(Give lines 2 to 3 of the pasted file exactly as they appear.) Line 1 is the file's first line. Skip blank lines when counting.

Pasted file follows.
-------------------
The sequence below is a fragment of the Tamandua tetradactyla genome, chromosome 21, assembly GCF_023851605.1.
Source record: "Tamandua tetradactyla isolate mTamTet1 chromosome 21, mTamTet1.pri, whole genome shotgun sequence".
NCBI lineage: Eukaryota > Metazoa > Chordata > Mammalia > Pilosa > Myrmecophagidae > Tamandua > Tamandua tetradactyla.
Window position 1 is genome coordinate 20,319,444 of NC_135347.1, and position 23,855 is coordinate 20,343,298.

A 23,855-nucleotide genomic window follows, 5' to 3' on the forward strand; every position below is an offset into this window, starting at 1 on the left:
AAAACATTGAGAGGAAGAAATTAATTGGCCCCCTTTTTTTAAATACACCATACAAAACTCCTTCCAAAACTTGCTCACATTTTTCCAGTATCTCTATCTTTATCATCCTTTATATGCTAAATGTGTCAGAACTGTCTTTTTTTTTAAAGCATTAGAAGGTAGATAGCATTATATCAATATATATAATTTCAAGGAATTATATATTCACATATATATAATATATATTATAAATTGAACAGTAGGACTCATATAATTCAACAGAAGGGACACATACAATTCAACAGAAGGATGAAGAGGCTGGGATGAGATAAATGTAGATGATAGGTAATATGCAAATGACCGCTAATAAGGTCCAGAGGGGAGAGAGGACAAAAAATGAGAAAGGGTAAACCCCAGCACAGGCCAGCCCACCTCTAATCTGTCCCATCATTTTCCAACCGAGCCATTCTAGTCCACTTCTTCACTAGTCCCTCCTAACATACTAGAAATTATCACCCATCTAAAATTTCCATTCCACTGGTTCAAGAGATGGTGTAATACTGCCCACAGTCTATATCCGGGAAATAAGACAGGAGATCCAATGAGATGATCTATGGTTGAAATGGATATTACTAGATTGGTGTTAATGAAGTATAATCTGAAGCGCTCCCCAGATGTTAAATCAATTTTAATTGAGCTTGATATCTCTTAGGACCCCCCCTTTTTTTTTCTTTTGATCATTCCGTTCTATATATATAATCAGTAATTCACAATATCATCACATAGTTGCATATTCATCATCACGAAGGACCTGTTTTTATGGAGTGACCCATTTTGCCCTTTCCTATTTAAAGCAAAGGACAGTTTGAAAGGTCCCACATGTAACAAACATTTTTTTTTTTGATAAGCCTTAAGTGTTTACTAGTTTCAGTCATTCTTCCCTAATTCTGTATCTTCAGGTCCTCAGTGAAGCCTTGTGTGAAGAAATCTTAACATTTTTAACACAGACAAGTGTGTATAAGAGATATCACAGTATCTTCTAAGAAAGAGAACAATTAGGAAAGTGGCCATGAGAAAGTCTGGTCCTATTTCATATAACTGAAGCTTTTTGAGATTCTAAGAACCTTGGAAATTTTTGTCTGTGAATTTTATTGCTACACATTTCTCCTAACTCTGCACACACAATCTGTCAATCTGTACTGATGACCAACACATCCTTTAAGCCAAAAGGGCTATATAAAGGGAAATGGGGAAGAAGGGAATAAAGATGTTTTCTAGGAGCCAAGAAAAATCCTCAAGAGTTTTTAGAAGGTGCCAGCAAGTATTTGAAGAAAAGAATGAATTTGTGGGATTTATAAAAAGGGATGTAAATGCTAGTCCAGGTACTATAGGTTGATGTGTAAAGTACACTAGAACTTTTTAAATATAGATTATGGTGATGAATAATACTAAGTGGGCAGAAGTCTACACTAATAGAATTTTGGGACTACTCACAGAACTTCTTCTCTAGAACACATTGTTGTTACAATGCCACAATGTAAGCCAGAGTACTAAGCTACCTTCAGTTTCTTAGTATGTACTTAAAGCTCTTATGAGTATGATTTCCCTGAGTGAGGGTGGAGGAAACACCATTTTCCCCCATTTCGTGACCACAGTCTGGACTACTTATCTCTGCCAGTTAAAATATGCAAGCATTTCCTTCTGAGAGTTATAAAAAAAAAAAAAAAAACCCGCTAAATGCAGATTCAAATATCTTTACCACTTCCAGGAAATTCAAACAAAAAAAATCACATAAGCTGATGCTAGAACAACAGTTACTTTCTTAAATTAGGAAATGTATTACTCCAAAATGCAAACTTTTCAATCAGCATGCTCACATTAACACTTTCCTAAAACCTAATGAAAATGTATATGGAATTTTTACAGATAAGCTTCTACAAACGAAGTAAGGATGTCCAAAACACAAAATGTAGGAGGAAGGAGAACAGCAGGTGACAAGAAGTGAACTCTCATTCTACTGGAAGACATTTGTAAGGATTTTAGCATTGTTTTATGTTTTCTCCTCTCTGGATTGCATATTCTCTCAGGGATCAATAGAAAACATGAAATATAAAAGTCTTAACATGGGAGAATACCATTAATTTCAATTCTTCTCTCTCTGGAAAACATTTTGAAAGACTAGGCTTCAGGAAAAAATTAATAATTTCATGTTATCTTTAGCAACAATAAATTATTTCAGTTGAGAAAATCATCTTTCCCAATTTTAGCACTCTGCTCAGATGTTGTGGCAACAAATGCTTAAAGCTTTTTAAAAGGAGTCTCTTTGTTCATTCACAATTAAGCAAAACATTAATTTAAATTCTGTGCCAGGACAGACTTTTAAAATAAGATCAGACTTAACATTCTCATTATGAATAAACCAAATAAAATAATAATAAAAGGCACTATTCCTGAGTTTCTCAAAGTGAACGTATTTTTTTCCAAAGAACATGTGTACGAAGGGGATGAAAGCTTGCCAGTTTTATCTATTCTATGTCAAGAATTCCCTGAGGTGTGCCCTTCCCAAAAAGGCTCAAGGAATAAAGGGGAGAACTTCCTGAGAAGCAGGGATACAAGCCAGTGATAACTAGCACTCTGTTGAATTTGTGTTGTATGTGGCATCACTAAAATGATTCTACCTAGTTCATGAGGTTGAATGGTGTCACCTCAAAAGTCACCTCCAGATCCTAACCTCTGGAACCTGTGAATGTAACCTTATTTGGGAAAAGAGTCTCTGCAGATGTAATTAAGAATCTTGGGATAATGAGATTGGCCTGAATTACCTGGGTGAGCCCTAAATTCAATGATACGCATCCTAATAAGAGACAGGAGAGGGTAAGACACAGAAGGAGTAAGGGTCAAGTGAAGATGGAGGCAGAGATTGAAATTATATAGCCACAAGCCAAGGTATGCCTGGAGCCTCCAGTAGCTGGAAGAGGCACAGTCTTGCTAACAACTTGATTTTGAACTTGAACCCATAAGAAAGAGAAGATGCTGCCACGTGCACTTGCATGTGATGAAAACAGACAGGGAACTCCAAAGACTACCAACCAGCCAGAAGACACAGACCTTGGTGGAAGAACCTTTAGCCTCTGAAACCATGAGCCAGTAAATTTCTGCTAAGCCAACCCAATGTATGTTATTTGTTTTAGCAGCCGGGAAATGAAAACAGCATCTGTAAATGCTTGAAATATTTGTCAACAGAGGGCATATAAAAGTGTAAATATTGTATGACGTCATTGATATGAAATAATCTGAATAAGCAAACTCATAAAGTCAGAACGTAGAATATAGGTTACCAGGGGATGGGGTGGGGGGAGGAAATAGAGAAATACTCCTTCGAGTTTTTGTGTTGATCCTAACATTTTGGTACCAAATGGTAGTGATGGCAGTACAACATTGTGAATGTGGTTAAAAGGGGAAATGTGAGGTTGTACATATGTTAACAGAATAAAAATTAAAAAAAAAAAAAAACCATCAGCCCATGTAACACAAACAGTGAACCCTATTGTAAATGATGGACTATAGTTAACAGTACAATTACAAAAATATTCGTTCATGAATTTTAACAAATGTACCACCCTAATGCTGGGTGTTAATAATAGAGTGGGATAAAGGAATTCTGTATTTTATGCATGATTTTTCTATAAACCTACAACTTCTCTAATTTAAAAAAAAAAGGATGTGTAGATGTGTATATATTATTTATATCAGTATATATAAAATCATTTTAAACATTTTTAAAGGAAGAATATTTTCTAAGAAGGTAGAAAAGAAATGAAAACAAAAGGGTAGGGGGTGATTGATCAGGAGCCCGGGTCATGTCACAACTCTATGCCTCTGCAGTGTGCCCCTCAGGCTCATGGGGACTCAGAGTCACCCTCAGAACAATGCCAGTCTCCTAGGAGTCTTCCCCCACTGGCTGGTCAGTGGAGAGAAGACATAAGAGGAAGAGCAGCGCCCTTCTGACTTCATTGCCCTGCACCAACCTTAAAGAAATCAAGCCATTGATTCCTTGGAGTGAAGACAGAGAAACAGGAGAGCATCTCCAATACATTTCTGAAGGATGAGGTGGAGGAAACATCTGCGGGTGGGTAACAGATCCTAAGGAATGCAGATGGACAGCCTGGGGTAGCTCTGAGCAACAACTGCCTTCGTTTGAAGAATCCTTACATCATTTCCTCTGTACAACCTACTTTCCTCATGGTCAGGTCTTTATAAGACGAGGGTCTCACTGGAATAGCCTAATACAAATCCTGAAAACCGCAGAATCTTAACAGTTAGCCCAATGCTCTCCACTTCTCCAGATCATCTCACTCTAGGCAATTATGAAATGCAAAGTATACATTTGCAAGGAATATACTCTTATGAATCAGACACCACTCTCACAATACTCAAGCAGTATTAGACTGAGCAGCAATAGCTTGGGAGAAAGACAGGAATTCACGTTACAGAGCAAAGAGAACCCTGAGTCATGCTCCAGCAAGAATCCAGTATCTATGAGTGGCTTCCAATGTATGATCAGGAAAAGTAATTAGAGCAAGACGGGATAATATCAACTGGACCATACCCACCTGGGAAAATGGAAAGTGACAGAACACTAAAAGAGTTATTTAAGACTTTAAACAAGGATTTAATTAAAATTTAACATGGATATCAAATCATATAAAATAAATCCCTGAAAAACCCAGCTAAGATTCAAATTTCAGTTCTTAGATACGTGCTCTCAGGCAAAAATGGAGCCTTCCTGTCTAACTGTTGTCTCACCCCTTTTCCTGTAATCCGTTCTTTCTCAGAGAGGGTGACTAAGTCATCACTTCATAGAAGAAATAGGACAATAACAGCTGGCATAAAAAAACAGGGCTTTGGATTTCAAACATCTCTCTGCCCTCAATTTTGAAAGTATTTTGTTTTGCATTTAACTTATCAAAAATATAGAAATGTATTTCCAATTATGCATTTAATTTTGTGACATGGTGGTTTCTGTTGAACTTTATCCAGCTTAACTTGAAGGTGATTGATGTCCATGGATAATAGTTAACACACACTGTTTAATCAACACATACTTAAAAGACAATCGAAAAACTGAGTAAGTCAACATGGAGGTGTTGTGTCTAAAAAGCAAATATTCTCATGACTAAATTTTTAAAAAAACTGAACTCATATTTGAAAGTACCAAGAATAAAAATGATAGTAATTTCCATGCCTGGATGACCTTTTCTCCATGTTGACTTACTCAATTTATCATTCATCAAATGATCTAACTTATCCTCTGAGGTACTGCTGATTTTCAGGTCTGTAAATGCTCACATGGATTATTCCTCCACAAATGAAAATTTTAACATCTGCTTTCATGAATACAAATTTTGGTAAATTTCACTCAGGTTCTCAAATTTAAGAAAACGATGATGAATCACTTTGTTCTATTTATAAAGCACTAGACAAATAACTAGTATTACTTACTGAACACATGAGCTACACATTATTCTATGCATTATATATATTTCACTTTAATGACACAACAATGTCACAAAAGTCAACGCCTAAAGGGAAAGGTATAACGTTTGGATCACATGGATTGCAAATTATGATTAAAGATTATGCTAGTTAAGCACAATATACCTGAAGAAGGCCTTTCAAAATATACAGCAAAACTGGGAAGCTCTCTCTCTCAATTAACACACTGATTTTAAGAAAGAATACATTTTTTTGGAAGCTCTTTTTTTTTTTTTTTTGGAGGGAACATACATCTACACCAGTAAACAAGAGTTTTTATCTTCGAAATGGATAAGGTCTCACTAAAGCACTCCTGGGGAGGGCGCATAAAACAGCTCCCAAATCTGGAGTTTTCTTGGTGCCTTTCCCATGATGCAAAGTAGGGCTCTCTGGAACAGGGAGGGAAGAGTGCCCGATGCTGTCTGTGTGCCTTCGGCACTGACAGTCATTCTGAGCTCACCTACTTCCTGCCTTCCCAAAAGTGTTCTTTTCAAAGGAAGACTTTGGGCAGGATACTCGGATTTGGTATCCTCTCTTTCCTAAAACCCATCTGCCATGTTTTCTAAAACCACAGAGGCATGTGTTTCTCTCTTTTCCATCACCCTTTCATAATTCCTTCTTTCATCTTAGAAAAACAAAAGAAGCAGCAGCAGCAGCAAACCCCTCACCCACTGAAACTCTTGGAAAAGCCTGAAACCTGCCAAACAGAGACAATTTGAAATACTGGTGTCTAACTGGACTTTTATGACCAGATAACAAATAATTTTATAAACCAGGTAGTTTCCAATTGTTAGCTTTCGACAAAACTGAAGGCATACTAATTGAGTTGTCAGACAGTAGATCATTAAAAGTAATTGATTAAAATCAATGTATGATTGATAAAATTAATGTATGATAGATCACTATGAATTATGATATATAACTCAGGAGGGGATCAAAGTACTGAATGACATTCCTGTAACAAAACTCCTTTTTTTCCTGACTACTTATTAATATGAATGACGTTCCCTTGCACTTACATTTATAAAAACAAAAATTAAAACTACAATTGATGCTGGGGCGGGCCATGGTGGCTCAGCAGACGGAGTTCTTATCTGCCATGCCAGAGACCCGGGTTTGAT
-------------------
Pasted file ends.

Source record: "Tamandua tetradactyla isolate mTamTet1 chromosome 21, mTamTet1.pri, whole genome shotgun sequence".
NCBI lineage: Eukaryota > Metazoa > Chordata > Mammalia > Pilosa > Myrmecophagidae > Tamandua > Tamandua tetradactyla.